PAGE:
The well-known Syrian writer and intellectual Yassin Haj Saleh left his home in Douma, met up with two film-maker friends in Raqqa, and all three continued to Turkey, filming their journey as they went. Yassin’s wife Samira remained behind, until Yassin could return for her – she has since been abducted.
Ziad Homsi has known Yassin since Yassin moved to Douma, and together with his friend Mohammed Ali Atassi, the two film-makers accompanied Yassin on this journey, searching for a safe route by which to return for Samira.
Yassin al Haj Saleh is a prominent intellectual and dissident, who was imprisoned for 16 years by the regime of Hafez Al-Assad, father of the current president of Syria, who was responsible for the massacre of over 10,000 members of the Muslim Brotherhood in Hama in 1982.
Yassin has written extensively about Syrian politics, Islam and western inaction, and discussed the current situation in detail in this interview.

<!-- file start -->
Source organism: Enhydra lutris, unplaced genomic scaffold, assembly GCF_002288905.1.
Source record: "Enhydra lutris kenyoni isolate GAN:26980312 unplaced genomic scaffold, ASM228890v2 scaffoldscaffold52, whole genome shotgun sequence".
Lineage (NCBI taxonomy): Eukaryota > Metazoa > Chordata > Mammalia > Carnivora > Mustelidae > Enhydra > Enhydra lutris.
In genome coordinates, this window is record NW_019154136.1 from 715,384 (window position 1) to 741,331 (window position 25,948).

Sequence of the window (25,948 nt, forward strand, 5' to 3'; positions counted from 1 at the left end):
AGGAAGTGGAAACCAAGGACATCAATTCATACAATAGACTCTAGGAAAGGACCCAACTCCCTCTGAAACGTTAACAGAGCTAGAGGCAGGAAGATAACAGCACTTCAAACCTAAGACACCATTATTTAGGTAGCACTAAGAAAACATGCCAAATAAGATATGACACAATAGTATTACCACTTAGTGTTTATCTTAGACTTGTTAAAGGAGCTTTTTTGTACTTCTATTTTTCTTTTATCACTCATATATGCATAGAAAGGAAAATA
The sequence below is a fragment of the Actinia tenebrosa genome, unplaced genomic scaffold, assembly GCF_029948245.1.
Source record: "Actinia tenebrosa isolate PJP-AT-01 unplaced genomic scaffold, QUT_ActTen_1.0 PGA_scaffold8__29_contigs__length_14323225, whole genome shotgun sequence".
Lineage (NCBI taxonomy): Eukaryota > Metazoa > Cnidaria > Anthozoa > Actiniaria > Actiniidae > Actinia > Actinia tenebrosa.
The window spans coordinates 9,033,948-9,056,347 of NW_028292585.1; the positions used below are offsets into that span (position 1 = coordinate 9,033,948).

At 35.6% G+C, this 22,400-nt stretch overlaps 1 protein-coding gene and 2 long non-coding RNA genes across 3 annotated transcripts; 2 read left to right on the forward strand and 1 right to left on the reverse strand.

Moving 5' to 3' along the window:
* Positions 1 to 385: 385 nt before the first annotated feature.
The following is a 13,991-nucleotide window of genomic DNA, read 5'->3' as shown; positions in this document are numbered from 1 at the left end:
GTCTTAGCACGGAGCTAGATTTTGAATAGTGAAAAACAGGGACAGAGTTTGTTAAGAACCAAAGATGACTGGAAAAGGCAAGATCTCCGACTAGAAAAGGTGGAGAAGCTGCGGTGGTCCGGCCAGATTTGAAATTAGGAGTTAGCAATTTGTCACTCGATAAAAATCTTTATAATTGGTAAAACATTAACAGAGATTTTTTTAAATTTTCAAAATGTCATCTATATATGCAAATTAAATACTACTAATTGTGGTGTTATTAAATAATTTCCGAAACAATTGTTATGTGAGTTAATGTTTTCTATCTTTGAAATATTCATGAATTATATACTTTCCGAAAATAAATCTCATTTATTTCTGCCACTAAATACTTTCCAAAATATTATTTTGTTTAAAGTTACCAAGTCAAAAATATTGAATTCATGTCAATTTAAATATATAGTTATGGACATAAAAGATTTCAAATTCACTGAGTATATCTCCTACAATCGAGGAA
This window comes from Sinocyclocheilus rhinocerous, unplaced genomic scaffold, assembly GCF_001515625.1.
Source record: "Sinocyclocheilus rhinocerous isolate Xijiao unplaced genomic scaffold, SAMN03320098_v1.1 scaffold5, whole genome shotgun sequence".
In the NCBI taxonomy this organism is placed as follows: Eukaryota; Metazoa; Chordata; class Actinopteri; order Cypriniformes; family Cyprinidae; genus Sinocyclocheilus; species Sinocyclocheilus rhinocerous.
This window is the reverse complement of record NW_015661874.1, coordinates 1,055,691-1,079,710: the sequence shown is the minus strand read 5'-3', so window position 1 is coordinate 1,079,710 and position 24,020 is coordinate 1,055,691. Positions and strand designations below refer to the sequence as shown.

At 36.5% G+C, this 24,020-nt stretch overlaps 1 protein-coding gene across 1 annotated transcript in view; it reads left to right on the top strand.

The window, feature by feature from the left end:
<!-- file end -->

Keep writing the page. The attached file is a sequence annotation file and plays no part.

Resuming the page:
His stance is also against the jihadist groups, whom he sees as a convenient means for the west to justify their interventions as part of the war on terror, while ignoring the crimes of the Assad regime
“Our Terrible Country” was shown as part of the Investigations thread during the recent DocLisboadocumentary film festival in Lisbon, now in its 12th edition, which received a record 25,700 visitors. By its nature this was per forza a low-budget film with real people and no script, and the story has not had a happy ending, as the news arrived of Samira’s abduction by presumed Islamist militants.
What it is like to live in the unpredictable and violent situation that exists in Syria today is graphically described here, as it was in the Channel Four Dispatches film Children on the Frontline, but from a different point of view.
What awaits refugees who succeed in escaping is often more insecurity and tension, although generally without arms, as was shown in another film at DocLisboa, Evaporating Borders.
And to add to their pain, Britain and Italy have cynically cut their search and rescue missions in the Mediterranean – ‘so as not to encourage more refugees’.
Mohammed Ali Atassi replied to The Prisma’s questions by email.